Wexford so close to glory
Published 19/06/2012 | 14:04
A NEW chapter has been written in Wexford sport that will live long in the memories of the massive support that was lucky enough to witness it.
Like the proverb of old, 'a rising tide lifts all boats', Wexford & District Schoolboy League stepped out of the shadow of the nearly men into the spotlight of centre stage. And without fear or hesitation they represented their county bestowing honour and credibility that has been in short supply in recent years. They have now raised the level of expectation, raising a new standard and instead of just competing in these competitions Wexford now want to win them.
On Sunday, June 10, a squad of young boys draped in the purple and gold of Wexford travelled west to compete in the single biggest tournament in Europe for their age group. What happened next will belong in the annals of history forever and a day.
A young Wexford team prepared by William Doyle (manager), Robbie Moore (assistant manager), Tom Elmes (head coach), Eamonn Doyle (goalkeeping coach), David Blake (physio), Nick Cosgrave (parent liaison and coach), Dylan Mernagh (strength and conditioning coach), Ashley Haughton (kitman), Hugh Larkin (chief scout), Darragh Culleton (videographer), Ger Feeney (league representative and inspirational speaker) and John Michael Porter (coaching advisor) began a voyage of discovery that saw each and every one of them travel from boys to exceptional young men.
Having prepared studiously for the last three years, finally their chance came to follow in the shoes of Irish greats such as Roy Keane, John O'Shea, Damien Duff, Shane Long, Noel Hunt and Wexford's own Kevin Doyle, all of whom have competed in the Kennedy Cup over its 37-year history.
Unlike the above named players who failed to warm the hearts of this nation during the ongoing European championships, the Wexford team were never expected to amount to much but soon began to tweak the imagination of a growing following. It was not long before they were snowed under with genuine support and encouragement.
Suddenly this small corner of this great country was capturing hearts and imagination all over and family and friends were travelling, phoning and messaging at a phenomenal rate. Ironically enough these young men had done for Wexford what their highly-paid counterparts failed to do in an Irish shirt.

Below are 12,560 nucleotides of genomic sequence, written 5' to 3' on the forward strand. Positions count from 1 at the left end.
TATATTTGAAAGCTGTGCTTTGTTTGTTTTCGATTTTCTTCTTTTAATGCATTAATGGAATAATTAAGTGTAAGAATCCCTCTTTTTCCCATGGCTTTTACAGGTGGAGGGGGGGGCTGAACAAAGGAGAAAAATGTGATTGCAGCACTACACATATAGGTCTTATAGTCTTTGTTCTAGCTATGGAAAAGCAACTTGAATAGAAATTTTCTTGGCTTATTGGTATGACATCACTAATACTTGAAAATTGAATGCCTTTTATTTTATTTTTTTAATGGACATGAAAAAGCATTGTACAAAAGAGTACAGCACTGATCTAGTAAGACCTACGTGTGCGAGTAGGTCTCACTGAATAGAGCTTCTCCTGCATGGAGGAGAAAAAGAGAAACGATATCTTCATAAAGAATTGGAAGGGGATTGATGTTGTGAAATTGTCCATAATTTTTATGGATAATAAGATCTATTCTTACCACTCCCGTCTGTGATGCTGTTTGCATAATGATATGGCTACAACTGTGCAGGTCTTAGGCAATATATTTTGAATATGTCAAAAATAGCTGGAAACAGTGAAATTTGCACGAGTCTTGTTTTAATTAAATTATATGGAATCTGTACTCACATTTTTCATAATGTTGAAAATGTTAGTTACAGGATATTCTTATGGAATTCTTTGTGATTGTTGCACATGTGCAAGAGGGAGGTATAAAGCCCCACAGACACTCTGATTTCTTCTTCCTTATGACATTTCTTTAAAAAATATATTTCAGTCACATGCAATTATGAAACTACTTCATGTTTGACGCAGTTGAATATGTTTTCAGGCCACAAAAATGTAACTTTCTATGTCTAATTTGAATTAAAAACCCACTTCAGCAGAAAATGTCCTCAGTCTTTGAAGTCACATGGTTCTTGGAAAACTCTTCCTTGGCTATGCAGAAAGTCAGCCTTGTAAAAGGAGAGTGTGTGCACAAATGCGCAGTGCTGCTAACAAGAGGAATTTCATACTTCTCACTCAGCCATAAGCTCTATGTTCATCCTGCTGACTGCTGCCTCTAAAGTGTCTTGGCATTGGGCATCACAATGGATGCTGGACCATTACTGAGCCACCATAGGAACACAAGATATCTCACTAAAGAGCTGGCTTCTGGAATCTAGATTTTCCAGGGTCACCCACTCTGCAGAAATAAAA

The 1-1 against lesser-fancied Clare who went on to the quarter-final of the Bowl left everybody wondering if it was going to be another one of those competitions, despite Wexford doing everything but scoring a winning goal to go with Eoin Porter's penalty for the opener of the tournament. As it turned out the other game in the group was also a draw which left it all to play for.
The second game was a 2-0 victory over Inishowen after a masterly performance, with goals from Connal Flood and a Mikey Quigley penalty. Clare created another shock and beat Roscommon by a goal which left Wexford on top by a goal, and the group so finely balanced that anyone could still win it.
Wexford had to win their match by the same amount or more than Clare to win the group, but then the weather intervened and the Tuesday evening games were postponed. Then they were on again and Wexford were getting messages that Roscommon were at the pitch waiting for them. It all got very messy until clarification came in that the final Tuesday game at 7 p.m. had been re-scheduled for Wednesday at 10.30 a.m.
Clare won 1-0 which meant the Roscommon result was the all-important one. Wexford were calmness personified and with goals from Neil Murphy and Thomas O'Connor they topped the group, progressing to the Cup quarter-final and equalling the best-ever result a Wexford team had in the Kennedy Cup.
It was not long before the permutations were calculated and the quarter-final was fixed between Wexford and Kilkenny who had pipped Wexford to the post for the regional winners of the Cashin Cup on goal difference two years earlier. This was always going to be a tough encounter with Kilkenny being a big and very physical side.
And so it began, their chance to make history and proceed further than any other Wexford team before them. It was a tense match with hard tackling and many individual battles being fought all over the pitch but Wexford never wavered - they had played Kilkenny at their own game and stood strong.
The second-half began with the introduction of Connal Flood which paid immediate dividends as he scored almost straight away. Seán Duffy then added a rare headed goal to make it 2-0 and Connal Flood was taken down in the box for a penalty which was calmly dispatched by Eoin Doyle to make it 3-0.
Goalkeeper Corey Chambers was adjudged to have carried the ball outside the box and a free was awarded to Kilkenny in the dying minutes which was skilfully converted to make it 3-1. Kilkenny had failed to intimidate Wexford and very quickly realised that they had no answer to the high tempo passing game Wexford unleashed on them in the second-half.